Larrie Stone

Larrie Stone

In today's world, donkeys tend to get little to almost no respect.

However, there was a time when they were the best mode of transportation, and it was not uncommon for a king or his high ranking officials to ride on ceremonially attired donkeys.

Unfortunately, in modern times, they have become a popular icon denoting stubbornness and stupidity, and in many languages and cultures the word for donkey, or ass, is used as an insult.

The donkey is a domesticated member of the horse family. Horses and donkeys are genetically close enough to be able to breed and produce viable offspring. A female horse crossed with a male donkey (jack) produces a non-fertile mule. Donkeys have long, floppy ears and tend to be stockier than their cousins, horses and zebras. They tend to be very friendly, intelligent, and rather tidy in their habits.

The wild ancestor of the donkey is the African wild ass. This species is found in the dry and hot deserts of northern Africa. They are very hardy and resemble camels in their ability to tolerate a considerable degree of dehydration. They are able to quickly take in enough water at one drinking to replenish any water loss. This ability, along with their hardiness, has made them a valuable asset in dry regions of the world. It is difficult to know for certain when humans first domesticated the wild ass.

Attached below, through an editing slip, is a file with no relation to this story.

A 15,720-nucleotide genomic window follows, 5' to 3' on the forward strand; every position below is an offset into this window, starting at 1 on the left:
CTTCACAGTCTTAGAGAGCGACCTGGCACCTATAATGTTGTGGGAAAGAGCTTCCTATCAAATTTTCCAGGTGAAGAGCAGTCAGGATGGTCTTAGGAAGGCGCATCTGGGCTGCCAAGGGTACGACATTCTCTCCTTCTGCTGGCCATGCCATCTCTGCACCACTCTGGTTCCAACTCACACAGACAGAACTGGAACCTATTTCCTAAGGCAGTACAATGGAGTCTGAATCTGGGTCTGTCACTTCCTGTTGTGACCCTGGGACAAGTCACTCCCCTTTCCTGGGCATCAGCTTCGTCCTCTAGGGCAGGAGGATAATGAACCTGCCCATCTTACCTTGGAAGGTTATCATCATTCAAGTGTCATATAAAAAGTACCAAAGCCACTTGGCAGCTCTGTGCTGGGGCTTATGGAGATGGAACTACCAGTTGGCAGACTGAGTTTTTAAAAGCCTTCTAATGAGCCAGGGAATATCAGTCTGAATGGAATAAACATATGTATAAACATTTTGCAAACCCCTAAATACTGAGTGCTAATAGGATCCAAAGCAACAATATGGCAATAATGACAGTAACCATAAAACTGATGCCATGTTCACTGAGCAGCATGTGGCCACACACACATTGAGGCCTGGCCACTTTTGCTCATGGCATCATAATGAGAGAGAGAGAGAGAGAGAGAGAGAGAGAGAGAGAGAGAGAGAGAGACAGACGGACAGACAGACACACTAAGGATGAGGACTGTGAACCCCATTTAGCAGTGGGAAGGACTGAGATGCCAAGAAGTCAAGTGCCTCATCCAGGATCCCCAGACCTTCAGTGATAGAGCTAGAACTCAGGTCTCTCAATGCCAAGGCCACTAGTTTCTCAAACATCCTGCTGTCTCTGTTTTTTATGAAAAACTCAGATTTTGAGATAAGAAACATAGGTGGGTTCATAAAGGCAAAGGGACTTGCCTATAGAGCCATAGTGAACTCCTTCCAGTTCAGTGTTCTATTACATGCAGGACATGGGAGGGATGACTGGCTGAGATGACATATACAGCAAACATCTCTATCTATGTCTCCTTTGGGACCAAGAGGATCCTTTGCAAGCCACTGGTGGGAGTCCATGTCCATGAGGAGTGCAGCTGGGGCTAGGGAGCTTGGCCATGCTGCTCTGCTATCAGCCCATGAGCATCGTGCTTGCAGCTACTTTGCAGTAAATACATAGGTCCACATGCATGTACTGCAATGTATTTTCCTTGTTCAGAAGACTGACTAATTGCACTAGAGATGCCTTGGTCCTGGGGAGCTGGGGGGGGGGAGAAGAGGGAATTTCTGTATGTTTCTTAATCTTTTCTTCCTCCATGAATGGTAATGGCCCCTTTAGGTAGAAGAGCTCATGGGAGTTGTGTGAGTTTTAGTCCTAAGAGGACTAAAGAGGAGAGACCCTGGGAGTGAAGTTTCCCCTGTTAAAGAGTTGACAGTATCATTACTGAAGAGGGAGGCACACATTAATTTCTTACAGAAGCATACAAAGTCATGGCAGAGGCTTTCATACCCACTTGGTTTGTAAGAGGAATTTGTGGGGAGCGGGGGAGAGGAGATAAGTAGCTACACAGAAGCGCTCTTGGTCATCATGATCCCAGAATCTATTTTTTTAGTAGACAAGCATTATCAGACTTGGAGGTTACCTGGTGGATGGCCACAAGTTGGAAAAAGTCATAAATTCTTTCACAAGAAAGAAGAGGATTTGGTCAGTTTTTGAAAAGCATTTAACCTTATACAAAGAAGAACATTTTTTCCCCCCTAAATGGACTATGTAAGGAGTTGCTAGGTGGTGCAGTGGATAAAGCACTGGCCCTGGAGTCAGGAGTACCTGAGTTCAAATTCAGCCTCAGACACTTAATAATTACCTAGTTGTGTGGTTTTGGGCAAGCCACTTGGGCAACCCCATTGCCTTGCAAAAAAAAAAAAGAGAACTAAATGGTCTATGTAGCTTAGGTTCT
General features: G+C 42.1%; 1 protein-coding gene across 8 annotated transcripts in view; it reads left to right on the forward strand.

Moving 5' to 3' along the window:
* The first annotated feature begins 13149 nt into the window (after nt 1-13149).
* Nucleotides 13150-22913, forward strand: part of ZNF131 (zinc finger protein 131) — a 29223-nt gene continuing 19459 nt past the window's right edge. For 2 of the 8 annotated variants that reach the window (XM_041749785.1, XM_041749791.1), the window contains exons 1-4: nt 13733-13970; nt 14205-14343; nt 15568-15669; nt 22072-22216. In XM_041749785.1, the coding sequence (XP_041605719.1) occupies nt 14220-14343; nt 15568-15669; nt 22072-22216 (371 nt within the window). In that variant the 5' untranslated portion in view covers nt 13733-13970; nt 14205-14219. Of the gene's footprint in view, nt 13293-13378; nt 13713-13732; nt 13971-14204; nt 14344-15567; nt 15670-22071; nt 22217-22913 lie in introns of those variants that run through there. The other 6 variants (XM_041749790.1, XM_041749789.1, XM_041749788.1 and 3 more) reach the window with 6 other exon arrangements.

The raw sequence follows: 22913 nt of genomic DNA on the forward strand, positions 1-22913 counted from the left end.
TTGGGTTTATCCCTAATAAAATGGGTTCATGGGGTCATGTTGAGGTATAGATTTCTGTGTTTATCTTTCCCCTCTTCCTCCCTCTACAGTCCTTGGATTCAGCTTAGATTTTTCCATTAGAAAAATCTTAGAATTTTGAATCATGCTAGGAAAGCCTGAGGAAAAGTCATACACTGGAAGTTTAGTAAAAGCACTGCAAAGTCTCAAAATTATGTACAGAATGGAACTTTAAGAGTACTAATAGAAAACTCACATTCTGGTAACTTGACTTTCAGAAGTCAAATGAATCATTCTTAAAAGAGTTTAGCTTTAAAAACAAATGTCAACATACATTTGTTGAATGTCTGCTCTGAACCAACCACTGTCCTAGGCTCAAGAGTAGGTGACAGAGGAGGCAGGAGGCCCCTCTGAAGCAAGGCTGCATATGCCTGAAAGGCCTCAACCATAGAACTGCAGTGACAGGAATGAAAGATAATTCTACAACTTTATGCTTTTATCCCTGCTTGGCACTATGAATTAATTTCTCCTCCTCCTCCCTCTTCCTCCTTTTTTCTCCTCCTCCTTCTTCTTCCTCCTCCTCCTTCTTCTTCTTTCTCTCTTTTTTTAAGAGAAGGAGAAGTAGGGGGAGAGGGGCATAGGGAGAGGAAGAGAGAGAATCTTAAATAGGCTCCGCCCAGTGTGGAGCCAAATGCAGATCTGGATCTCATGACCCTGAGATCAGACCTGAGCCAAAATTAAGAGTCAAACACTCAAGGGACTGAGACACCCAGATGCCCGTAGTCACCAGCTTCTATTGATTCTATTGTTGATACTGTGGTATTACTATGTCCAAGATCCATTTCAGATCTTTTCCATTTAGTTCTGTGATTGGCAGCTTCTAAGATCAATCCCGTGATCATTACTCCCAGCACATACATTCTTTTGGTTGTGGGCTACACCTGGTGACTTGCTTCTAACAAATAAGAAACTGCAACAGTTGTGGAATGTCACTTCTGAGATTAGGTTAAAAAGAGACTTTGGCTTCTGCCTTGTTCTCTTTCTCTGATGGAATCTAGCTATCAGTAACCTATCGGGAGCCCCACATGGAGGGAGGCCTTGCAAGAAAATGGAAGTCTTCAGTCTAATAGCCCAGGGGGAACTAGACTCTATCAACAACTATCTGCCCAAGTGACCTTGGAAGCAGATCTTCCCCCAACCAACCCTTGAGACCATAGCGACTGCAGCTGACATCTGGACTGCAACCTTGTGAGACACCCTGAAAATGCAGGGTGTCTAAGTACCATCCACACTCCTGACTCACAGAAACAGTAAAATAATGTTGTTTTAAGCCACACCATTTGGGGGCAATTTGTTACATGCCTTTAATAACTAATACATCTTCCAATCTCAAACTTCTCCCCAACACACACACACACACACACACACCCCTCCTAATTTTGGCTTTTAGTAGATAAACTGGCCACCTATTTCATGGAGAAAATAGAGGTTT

The first captivity of the wild ass is thought by some to have been in Egypt and western Asia as early as 2800 B.C. to 2500 B.C. However, others put the date as far back as 4000 B.C.

The donkey is most likely the first animal ever used by humans for hauling heavy goods and riding. The horse probably didn't come into use in the ancient Near East until after the donkey, and the camel came on the scene much later than the horse.

Domesticated donkeys vary in size, depending on how they are bred. There are at least eight recognized different types of domesticated asses. They typically weigh from 400 to 500 pounds and stand 36 to 48 inches from hoof to shoulder.

Today, in developed countries, the use of donkeys as beasts of burden has basically disappeared. They have been relegated to such functions as being used to sire mules, for children's rides, pets and to guard sheep.

China is currently in the grip of a massive donkey shortage. Their skins are being harvested to produce e'jiao, a traditional medicine made by boiling donkey skin. The demand for e'jiao has doubled since 2010 and shows no sign of letting up. E'jiao is one of traditional Chinese medicine's three great treasures, along with deer horn and ginseng.

Larrie Stone is a retired Dana College science professor.

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